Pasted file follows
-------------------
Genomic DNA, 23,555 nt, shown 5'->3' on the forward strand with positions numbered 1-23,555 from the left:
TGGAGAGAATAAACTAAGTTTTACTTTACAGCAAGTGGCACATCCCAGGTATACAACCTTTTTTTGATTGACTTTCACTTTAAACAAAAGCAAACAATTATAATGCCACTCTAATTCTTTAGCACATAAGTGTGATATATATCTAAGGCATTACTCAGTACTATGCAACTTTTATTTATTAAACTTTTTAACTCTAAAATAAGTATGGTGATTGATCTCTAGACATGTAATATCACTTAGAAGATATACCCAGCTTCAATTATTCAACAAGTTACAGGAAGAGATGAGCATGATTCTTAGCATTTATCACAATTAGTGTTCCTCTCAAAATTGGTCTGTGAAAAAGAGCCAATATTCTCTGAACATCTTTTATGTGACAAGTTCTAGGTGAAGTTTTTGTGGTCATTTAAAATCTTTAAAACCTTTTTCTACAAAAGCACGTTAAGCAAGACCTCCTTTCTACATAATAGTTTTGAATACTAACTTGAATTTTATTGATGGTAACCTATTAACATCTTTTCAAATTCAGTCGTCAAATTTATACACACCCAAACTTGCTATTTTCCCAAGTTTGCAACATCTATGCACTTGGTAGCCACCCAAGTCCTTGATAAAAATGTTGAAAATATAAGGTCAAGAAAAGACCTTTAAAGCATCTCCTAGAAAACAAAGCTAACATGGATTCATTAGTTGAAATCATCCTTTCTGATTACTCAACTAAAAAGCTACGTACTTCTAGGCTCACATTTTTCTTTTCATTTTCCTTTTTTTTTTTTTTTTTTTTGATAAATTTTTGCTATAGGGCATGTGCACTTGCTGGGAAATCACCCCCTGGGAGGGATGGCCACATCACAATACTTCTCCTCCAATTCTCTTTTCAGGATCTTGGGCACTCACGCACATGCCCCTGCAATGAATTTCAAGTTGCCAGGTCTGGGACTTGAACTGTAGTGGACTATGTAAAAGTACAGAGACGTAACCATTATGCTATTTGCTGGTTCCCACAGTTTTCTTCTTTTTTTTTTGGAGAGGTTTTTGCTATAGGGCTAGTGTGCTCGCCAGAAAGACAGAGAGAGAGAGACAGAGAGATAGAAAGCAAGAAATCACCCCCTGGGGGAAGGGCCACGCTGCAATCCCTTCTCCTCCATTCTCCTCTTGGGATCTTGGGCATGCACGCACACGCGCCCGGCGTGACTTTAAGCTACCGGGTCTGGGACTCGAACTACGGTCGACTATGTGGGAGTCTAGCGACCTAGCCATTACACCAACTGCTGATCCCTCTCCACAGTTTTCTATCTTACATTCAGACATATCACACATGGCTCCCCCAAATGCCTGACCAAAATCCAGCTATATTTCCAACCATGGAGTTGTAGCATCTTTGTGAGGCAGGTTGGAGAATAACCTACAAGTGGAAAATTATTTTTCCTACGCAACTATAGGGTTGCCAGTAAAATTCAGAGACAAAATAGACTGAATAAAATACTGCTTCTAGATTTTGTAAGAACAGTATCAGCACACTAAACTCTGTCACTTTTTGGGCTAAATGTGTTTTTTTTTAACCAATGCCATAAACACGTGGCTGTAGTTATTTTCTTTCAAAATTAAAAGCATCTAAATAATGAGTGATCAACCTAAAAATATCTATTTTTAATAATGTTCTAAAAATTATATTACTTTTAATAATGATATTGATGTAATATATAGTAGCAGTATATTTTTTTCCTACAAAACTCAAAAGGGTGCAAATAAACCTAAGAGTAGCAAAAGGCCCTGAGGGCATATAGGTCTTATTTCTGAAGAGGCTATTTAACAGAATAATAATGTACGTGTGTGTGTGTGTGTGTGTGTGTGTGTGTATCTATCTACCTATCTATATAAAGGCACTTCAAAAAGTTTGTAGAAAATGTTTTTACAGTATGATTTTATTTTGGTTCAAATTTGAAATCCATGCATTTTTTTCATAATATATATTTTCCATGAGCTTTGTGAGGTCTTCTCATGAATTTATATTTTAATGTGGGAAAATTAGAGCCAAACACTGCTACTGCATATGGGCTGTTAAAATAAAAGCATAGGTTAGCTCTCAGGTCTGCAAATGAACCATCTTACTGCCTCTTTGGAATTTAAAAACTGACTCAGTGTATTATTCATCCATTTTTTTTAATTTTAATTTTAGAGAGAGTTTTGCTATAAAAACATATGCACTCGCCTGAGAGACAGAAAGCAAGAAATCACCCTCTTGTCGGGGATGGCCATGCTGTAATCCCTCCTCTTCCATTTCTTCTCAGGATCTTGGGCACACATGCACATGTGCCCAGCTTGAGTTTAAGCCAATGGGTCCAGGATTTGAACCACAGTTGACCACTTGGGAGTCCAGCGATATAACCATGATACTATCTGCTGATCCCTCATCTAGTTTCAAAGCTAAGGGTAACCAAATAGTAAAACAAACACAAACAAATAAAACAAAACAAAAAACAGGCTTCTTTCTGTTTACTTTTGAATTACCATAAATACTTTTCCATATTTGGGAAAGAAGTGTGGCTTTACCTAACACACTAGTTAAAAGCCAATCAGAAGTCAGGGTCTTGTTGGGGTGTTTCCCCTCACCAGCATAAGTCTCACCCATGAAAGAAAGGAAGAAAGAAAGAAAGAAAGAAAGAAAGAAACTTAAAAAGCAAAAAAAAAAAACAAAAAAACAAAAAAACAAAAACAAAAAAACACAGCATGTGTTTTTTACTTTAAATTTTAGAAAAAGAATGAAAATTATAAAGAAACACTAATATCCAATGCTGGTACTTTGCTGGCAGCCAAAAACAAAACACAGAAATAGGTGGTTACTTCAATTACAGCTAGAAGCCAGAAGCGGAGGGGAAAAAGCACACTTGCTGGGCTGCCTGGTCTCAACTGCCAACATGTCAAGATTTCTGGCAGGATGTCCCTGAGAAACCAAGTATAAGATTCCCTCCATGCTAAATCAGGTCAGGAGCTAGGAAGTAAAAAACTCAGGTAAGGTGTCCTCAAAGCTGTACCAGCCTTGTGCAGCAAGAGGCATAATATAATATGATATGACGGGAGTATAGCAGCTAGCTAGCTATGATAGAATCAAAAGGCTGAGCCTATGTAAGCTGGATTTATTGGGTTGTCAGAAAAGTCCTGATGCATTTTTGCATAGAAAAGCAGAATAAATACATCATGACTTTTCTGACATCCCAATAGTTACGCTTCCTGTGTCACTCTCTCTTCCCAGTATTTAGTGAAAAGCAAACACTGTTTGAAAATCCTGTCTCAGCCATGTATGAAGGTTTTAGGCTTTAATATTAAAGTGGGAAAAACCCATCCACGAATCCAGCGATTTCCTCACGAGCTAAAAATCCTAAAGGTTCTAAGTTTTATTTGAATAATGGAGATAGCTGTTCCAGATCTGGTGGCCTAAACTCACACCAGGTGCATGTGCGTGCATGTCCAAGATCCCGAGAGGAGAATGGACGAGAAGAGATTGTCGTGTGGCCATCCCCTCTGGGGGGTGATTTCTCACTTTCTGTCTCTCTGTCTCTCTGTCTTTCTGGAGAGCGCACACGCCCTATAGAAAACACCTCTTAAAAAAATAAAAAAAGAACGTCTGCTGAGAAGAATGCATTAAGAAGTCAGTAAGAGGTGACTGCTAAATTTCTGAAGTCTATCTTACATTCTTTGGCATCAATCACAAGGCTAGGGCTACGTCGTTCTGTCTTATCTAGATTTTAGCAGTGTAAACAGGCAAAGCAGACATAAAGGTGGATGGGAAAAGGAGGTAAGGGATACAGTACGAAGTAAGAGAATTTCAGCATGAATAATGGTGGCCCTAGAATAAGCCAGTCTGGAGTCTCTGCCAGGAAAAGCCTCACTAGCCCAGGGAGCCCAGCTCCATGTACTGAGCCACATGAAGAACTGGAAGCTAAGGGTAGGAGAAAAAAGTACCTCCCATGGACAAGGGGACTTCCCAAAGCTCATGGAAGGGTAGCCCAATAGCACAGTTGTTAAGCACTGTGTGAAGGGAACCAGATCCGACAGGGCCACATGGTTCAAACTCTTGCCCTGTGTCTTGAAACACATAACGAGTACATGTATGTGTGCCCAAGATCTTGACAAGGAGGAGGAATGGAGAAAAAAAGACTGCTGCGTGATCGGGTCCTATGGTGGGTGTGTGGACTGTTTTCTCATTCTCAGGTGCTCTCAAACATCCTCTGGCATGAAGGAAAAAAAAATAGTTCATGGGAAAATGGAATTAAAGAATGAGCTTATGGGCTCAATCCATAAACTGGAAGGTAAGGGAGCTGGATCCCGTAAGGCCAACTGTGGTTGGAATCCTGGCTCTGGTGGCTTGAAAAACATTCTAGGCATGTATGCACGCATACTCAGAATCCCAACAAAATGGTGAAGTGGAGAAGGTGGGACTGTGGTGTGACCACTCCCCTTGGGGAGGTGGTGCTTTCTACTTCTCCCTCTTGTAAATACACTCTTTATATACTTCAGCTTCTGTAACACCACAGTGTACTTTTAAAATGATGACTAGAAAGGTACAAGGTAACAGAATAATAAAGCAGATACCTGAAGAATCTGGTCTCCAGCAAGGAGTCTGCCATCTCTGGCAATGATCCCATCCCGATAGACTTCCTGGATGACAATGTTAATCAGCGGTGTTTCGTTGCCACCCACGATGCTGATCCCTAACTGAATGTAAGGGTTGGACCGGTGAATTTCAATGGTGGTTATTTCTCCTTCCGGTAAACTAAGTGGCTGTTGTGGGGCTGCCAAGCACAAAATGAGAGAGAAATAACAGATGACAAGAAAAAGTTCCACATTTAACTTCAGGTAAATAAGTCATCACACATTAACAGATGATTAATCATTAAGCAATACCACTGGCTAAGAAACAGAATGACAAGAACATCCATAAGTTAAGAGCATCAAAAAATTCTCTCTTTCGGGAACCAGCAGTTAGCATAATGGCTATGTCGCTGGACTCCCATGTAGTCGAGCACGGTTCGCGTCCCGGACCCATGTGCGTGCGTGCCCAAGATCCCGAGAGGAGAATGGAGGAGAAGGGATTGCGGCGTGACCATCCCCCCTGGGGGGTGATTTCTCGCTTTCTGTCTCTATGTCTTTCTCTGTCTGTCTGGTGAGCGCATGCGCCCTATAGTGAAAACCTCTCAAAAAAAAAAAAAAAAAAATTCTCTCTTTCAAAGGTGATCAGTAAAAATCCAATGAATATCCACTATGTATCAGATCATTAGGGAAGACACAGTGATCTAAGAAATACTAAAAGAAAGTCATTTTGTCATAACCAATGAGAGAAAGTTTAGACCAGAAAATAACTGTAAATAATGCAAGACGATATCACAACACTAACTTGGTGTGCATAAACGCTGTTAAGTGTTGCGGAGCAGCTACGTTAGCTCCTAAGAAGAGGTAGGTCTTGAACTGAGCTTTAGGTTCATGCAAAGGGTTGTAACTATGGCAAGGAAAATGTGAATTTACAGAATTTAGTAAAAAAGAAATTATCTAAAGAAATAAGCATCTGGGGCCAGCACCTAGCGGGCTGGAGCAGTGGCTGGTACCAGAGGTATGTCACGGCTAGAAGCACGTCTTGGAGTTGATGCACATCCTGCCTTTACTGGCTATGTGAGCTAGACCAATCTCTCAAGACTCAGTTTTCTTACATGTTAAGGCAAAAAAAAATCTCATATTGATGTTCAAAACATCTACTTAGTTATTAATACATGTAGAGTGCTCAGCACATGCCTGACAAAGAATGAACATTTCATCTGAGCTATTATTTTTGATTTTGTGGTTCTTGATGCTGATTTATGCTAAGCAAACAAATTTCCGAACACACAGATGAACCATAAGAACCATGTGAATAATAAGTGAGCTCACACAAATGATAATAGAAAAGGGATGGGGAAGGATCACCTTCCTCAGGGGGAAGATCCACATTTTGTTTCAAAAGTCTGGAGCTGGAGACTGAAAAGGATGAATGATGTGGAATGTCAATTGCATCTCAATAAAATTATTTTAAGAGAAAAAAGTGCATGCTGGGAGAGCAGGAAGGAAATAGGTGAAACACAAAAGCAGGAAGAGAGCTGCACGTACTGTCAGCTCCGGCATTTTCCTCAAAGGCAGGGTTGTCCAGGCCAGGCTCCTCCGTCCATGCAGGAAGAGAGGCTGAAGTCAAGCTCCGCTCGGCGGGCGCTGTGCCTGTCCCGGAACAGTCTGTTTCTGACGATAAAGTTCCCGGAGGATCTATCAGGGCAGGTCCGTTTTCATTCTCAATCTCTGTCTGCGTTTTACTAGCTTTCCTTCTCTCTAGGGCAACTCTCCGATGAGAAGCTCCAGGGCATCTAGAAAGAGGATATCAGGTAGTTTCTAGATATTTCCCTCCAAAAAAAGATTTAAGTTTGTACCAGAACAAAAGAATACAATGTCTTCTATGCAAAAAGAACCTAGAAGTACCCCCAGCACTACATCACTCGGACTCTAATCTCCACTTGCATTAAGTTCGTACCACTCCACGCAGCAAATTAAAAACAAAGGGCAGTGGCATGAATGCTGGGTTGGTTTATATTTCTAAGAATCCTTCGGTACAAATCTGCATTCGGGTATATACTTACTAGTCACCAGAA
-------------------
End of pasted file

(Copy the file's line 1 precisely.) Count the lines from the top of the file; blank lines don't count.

Genomic DNA, 23,555 nt, shown 5'->3' on the forward strand with positions numbered 1-23,555 from the left: